Newswise — As U.S. Sen. Ted Cruz (Tex.) and Ohio Gov. John Kasich join together in an attempt to deny Donald Trump enough delegates to secure the GOP presidential nomination outright, life is imitating art, a political scientist versed in executive power and political portrayals in media says. "In a real world version of The Hunger Games, Kasich and Cruz have teamed up to defeat Donald Trump. But unlike the movie, at least one of them doesn't have to die,” said Daniel P. Franklin, associate professor of political science at Georgia State University. “This move lays the foundation for a Cruz-Kasich ‘unity’ ticket.”

Franklin’s research explores executive powers and the relationships between the presidency and Congress. His research also examines popular movies and television shows as indicators of political and social culture of the United States.

An updated edition of Franklin’s “Politics and Film: The Political Culture of Television and Movies” (Rowman & Littlefield) will be released later this summer, to include examinations of what films and television shows like American Sniper, House of Cards, Orange is the New Black, and Twelve Years a Slave tell us about popular conceptions of government, the military, intelligence and terrorism, punishment and policing, and recognized mistakes in our shared history.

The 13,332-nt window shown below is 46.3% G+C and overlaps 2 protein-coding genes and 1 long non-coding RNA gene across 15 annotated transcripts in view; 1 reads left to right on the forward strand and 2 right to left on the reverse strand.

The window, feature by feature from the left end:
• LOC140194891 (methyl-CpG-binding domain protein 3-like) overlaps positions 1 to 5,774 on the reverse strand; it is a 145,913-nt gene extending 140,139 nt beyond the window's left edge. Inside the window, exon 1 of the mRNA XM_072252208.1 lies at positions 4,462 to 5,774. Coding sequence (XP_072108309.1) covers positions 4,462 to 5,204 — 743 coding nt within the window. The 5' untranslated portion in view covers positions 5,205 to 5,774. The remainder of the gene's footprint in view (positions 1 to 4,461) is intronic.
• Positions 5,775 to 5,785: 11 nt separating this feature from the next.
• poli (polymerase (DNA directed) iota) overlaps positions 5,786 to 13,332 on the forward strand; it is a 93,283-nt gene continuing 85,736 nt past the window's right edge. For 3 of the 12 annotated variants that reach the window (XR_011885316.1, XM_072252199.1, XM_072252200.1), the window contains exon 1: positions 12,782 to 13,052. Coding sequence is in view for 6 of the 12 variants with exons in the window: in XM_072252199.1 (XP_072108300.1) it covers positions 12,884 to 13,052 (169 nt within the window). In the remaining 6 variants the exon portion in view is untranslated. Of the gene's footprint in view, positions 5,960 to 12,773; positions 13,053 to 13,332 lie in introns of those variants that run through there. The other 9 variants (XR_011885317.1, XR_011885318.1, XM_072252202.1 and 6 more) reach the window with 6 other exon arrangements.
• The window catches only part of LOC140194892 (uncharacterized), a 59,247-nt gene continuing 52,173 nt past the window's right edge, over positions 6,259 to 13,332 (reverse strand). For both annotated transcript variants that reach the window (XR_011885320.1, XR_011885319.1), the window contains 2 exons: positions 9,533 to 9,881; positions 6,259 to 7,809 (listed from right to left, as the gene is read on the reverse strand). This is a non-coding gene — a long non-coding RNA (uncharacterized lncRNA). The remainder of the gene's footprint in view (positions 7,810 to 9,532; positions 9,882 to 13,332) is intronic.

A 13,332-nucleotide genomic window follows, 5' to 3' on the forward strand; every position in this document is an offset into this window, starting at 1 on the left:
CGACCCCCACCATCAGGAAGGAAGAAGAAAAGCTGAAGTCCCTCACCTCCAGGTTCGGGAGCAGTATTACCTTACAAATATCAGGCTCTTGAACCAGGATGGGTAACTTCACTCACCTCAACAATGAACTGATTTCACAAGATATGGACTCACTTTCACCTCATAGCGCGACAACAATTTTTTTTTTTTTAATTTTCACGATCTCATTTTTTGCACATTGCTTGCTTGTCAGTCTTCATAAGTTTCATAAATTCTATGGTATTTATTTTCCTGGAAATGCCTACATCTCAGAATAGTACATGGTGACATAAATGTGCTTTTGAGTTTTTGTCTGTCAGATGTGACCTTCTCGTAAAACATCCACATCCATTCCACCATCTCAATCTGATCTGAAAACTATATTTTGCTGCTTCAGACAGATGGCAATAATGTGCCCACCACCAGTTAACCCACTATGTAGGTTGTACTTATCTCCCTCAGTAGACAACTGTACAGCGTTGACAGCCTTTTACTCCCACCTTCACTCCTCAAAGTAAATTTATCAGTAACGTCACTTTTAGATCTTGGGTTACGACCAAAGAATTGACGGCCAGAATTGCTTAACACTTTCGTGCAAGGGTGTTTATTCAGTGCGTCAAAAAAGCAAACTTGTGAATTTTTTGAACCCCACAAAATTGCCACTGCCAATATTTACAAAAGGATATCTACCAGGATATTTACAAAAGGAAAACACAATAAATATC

Franklin is also the author of “Pitiful Giants: Presidents in their Final Term” (Palgrave MacMillian, 2014). It explores the approaches U.S. presidents elected to a second term after World War II have taken to executive actions, including Eisenhower, Reagan, Clinton, George W. Bush and Obama, during their final years in power.

For more about Franklin, including his CV and a list of publications, visit